About a month before this moment my neighbor had called me to tell me that she had a skinny cat in her yard that needed rescuing. We set up a trap but when the time came, the shy, terrified black cat came up to me with an incredible display of affection and trust so we didn't need to add to her trauma by using the trap - thank goodness. In fact let just let me scoop her up and take her home which I did. But I knew I could not keep her as I already had a full house, so since it was only going to be temporary, I kept her in a separate (but very nice ) part of the house till I could find her a good home, a forever home because it turned out, she had been abandoned and I made a vow to her that if it were in my power, this would never happen to her again.
Sadly, the dumping of unwanted animals, particularly cats happens a lot here. People see a good farm with lots of animals and they just abandon them thinking that the cats can fend for themselves and that the farmers will feed them. Farms are a tough place to live and getting dumped at one is no solution for a cat who formally lived a comfortable indoor life. This black female had been spayed and she was adorable. However, she had a hip deformity that made it difficult for her to walk and impossible for her to run. How she had managed to survive a month in the wilds was a miracle. I took her home and named her Zofie but didn't let myself get attached because I was sure that a good home for her would be found - and it did it turned out only the "good home" I had hoped for her was not the one I had imagined it would be.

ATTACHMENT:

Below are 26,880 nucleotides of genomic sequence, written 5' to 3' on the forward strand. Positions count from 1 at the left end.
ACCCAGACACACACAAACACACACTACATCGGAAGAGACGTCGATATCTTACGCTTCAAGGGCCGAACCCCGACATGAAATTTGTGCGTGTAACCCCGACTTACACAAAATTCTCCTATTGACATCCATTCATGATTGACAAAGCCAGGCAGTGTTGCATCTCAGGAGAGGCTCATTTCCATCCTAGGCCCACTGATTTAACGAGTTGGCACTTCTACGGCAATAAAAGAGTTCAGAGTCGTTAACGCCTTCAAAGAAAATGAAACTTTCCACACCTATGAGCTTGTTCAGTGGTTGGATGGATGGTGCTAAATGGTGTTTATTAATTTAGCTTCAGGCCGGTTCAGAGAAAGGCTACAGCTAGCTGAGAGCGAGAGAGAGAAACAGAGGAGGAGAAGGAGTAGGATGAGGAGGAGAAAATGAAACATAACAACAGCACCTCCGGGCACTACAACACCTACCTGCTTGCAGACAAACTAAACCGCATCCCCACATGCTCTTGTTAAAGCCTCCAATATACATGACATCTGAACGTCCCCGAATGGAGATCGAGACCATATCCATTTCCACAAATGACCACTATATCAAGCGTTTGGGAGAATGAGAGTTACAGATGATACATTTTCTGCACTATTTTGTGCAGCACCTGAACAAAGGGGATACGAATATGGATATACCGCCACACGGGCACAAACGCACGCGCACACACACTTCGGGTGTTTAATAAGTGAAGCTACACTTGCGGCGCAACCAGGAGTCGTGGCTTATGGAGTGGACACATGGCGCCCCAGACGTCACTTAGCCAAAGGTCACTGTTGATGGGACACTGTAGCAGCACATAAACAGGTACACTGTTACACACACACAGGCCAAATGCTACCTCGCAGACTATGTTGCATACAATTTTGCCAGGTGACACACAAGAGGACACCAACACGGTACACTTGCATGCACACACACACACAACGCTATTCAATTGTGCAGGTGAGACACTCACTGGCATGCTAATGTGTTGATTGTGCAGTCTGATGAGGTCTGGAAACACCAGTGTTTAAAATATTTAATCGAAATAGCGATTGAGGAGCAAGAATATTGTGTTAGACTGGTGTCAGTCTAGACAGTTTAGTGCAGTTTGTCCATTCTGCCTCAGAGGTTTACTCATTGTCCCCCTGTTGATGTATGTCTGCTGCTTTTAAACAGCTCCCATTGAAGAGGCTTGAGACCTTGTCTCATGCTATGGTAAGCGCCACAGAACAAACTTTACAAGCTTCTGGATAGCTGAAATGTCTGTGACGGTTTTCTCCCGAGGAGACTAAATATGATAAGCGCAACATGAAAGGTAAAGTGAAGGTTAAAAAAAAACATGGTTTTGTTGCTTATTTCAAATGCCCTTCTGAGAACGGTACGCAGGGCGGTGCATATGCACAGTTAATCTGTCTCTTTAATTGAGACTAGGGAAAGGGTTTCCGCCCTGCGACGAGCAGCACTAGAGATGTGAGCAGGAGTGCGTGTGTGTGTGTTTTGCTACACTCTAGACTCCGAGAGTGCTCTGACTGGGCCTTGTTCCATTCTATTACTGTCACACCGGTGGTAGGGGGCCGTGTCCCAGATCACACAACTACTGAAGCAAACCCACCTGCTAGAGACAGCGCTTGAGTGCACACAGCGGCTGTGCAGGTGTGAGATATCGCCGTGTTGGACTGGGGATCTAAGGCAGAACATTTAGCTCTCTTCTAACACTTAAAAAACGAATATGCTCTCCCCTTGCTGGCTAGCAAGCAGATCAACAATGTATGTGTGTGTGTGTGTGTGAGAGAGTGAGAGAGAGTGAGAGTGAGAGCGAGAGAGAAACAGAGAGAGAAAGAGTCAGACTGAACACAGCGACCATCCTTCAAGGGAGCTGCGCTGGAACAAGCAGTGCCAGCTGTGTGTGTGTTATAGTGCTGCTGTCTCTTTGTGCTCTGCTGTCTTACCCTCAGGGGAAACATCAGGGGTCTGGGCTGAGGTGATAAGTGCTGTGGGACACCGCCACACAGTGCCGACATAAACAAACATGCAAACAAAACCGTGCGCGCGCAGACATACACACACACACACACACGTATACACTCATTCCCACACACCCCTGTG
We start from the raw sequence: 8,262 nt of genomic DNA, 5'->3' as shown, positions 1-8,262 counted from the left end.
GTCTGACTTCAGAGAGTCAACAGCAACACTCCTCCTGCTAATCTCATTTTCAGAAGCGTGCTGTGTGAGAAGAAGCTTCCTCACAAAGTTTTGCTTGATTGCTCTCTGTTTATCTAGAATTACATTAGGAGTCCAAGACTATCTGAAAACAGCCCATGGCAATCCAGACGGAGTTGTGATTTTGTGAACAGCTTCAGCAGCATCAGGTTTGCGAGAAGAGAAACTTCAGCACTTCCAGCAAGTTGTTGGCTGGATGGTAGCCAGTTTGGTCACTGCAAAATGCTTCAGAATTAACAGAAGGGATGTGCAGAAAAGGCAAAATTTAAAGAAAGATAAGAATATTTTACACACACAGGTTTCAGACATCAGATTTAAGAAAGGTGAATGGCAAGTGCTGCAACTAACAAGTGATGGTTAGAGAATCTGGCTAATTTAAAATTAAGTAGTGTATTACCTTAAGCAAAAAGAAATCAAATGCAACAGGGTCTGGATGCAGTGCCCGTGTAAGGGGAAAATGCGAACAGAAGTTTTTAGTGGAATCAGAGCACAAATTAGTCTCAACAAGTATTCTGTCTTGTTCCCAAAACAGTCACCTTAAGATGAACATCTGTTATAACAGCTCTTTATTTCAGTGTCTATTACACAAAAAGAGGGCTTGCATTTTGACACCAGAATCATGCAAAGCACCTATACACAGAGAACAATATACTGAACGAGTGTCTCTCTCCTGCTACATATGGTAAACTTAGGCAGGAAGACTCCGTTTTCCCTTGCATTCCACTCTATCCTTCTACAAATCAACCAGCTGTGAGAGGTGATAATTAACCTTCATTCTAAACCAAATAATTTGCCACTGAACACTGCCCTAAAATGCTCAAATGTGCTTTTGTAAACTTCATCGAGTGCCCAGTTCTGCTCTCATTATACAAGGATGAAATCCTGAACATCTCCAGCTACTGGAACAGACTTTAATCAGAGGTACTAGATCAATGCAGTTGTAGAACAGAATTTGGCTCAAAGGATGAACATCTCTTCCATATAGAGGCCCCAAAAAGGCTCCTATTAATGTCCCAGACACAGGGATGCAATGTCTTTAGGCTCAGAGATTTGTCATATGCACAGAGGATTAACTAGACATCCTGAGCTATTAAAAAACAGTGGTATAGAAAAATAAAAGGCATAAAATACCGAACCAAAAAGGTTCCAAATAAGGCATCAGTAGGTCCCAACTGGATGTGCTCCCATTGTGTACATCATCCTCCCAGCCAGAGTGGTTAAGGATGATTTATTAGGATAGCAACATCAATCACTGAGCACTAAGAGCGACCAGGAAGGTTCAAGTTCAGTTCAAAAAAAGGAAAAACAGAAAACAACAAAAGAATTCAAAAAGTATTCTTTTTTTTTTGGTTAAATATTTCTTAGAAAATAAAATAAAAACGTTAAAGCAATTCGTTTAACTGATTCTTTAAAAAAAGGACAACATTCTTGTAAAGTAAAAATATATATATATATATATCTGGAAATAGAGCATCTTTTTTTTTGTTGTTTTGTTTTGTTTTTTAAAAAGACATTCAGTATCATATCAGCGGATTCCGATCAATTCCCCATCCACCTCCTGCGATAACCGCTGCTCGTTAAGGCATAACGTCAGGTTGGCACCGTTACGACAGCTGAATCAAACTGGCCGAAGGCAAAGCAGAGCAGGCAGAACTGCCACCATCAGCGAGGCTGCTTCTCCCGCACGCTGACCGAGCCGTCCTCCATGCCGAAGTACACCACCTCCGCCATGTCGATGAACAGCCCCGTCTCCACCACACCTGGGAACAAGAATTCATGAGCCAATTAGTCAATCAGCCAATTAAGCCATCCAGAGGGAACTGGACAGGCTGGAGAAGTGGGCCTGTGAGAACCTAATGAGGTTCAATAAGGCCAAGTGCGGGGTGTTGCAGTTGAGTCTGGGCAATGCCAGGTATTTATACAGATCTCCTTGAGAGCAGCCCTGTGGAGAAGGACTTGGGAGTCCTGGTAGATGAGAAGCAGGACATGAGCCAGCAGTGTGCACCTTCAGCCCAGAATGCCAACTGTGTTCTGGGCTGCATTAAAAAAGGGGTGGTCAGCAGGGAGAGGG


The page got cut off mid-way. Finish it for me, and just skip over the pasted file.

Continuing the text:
And so it was 2 years ago that as I was feeding Zofie, taking care of her while waiting to find her new home I heard the bobcat attack Gracie. A few hours later, when I was at the vets office and Gracie slipped out of her mortal form, she told me very clearly, "Now let Zofie take my place". Who's going to argue with that? Yet I was reluctant. How could I possibly let this foundling into my home let alone into my heart after such a tragic loss?
After a slow and controlled introduction, Zofie did indeed find her "forever home", right here. Zofie had some wonderful times here and she had some difficult times. Without realizing it, I had held my heart rather closed to any more/new cats and thus to her. Losing Grace had been hard. I felt responsible. (I wasn't but still, guilt is a strange filter in life) I tried to love Zofie, but she was ungainly, had a habit of talking too much and was always getting underfoot. But she had something special... something it took me a long time to realize. She had the key to my locked heart.
Over the months of the last 2 years she managed to endear herself in countless ways. She was the best mouser in the tribe which astonished me because she could not move very fast at all. Except for her splayed hips and turned in toes she was sleek and soft and had an otter-like quality about her. She would wobble into a room and then dive at my feet and roll over and wiggle and squiggle till I patted her exposed belly which only made her wiggle more. She'd sit at my feet or behind my back in the ample office chair while I worked endlessly at my computer processing my images. In winter that was a real bonus. And in the rare moments when I'd sit down on the couch, she'd be the first to jump up to get cuddled. She was sweetness itself and over time she wiggled her way into my heart after all.
She charmed her way with the other tribe members as well. Even the Alpha male took a reluctant shine to her in that he would follow her and protect her whenever they were outdoors (which only happened if I was there too, given our history with predators). It took me awhile to realize what was going on when I'd watch him follow her everywhere, but always at a discrete distance and then I realized it: he was her Champion and Guardian because she was so vulnerable out in the woods. She loved stretching out on the warm hearthstones when it was wintertime and the woodstove was going and eventually they all would end up there at the end of the day in winter. Her joy at the simple things in life was palpable. And in spite of myself I grew to love her.